Alternatives of NetBeans
While there are heaps of free and paid IDE’s on the market you are better at first sticking with one of the more popular free versions for community support and regular updates.
You can also use other text editors like:
You will have to set up a Java Environment to run Java code.
Student Classroom Setup
The steps below will be everything your students need to do to prepare for joining in your Java classroom.
Steps to Prepare for Class
Follow these steps to enroll in the Java Online Class.
- Create the following accounts
- Google Account
- GitHub Account
- Hackerrank Account
Note: Use your student email address for all accounts
- Complete the Setting up “Java on You Computer” section above
- Join the class through this link provided by the teacher
- Share your GitHub username, full name, and email with your teacher
- Join Live Classes with links provided by the teacher in your Google Stream
- Submit Assignments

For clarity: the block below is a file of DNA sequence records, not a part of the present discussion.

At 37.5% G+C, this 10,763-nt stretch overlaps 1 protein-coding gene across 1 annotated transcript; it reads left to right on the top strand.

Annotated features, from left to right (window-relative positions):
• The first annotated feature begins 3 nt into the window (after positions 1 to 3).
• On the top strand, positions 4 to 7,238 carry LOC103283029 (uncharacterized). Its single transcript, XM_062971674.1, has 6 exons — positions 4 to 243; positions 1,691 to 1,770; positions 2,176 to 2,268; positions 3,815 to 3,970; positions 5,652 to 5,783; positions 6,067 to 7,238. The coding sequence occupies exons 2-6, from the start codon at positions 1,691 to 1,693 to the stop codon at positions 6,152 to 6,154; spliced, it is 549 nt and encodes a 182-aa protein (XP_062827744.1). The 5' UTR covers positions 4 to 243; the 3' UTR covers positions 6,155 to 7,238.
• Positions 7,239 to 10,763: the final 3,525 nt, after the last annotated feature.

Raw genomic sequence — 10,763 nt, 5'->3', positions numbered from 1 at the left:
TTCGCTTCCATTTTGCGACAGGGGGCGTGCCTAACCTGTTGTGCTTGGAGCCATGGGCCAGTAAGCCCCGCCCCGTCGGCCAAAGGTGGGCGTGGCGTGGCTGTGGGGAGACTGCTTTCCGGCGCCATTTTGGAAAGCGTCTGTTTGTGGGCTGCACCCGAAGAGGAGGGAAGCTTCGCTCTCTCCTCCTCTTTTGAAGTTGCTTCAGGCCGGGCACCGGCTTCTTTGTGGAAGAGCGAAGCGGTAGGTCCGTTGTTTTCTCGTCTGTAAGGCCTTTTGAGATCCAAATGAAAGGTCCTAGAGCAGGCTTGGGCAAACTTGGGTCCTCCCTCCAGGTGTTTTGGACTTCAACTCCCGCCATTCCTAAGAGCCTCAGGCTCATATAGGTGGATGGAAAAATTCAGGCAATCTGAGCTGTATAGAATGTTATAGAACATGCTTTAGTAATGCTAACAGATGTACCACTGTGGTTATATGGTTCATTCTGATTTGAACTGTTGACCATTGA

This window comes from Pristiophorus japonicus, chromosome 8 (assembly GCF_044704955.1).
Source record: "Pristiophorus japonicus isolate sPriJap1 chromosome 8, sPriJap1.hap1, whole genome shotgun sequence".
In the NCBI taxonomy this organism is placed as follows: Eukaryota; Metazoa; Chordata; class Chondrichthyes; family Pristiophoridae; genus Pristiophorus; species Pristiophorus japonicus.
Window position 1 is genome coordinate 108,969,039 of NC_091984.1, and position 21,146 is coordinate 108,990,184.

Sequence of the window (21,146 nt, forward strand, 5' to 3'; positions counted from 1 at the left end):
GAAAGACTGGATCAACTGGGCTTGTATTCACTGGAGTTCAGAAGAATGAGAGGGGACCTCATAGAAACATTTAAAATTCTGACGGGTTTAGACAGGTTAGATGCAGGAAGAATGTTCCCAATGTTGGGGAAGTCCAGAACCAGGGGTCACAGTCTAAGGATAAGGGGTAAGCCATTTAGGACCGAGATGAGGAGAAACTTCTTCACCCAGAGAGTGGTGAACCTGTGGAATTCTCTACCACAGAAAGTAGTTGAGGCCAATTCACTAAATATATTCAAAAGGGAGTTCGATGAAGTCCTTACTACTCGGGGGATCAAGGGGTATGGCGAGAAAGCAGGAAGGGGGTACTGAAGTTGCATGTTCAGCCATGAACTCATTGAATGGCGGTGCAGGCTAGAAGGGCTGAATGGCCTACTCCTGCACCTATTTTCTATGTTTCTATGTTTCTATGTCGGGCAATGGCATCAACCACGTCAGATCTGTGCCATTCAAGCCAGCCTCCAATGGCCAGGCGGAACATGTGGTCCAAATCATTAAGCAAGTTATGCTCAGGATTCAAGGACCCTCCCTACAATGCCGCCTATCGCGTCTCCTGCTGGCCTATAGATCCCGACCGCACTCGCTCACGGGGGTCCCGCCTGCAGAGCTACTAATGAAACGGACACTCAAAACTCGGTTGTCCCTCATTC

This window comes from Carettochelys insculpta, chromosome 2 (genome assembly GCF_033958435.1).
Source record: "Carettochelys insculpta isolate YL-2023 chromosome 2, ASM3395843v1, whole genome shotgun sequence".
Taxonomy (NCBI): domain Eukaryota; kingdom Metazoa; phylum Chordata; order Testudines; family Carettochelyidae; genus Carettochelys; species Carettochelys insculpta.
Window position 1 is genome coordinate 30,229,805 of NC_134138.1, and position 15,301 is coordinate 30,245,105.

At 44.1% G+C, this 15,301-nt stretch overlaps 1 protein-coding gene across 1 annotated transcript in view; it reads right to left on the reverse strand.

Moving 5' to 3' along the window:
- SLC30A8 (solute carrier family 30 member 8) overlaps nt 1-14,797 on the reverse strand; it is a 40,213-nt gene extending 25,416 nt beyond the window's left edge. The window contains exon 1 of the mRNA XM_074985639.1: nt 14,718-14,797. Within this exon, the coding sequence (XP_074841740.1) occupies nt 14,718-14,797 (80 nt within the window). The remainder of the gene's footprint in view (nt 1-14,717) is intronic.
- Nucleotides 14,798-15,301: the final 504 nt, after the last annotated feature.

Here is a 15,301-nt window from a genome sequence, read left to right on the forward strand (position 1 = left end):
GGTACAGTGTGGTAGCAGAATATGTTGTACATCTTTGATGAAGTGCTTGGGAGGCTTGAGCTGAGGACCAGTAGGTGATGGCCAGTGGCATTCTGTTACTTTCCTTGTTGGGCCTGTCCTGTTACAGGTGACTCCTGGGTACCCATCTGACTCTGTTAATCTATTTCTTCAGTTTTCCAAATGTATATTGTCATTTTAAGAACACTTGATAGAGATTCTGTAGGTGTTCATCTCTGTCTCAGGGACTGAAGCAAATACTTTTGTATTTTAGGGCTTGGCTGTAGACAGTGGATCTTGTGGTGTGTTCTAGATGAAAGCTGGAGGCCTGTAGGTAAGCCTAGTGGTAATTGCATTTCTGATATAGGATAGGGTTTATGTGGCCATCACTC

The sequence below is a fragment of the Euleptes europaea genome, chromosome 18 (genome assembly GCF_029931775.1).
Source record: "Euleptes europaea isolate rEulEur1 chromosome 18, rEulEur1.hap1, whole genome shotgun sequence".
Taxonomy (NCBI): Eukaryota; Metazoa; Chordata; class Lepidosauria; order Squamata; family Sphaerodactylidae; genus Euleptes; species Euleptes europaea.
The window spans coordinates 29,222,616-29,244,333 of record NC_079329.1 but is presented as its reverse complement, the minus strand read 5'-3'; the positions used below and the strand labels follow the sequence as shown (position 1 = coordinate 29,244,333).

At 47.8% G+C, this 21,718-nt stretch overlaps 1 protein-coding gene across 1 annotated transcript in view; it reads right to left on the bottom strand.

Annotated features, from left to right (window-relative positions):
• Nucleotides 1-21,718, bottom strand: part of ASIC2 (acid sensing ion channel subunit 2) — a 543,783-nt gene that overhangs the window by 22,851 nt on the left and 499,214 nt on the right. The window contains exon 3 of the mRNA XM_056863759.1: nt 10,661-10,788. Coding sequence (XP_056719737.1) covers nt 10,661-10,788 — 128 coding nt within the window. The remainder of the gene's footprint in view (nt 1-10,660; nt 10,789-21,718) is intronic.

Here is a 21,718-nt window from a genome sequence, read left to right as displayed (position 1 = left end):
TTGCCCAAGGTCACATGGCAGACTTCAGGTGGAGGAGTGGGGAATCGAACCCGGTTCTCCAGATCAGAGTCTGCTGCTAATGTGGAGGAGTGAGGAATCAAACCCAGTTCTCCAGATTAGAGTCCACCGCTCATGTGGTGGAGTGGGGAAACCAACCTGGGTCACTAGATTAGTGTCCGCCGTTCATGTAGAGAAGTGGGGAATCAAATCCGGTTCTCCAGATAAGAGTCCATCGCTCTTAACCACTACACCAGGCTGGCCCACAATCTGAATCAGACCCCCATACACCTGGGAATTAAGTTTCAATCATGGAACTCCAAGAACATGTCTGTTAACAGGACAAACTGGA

- Submit code in the GitHub Repository.
- Make a folder by your name and registration number (e.g adam2314)
- Submit code in the GitHub Repository.
- Submit all other assignments in the Google Assignments
- Join Programming Contests with links from Google Classroom Steam from Teacher
Note : Your teacher can review your code from the repository as the repository owner.
Teacher Note: GitHub does not allow link sharing to invite collaborators. So the teacher has to invite them through GitHub.
FINAL NOTE: Some instructions might vary if you are using different systems. Both the teacher and the students will get used to the system after a few classes.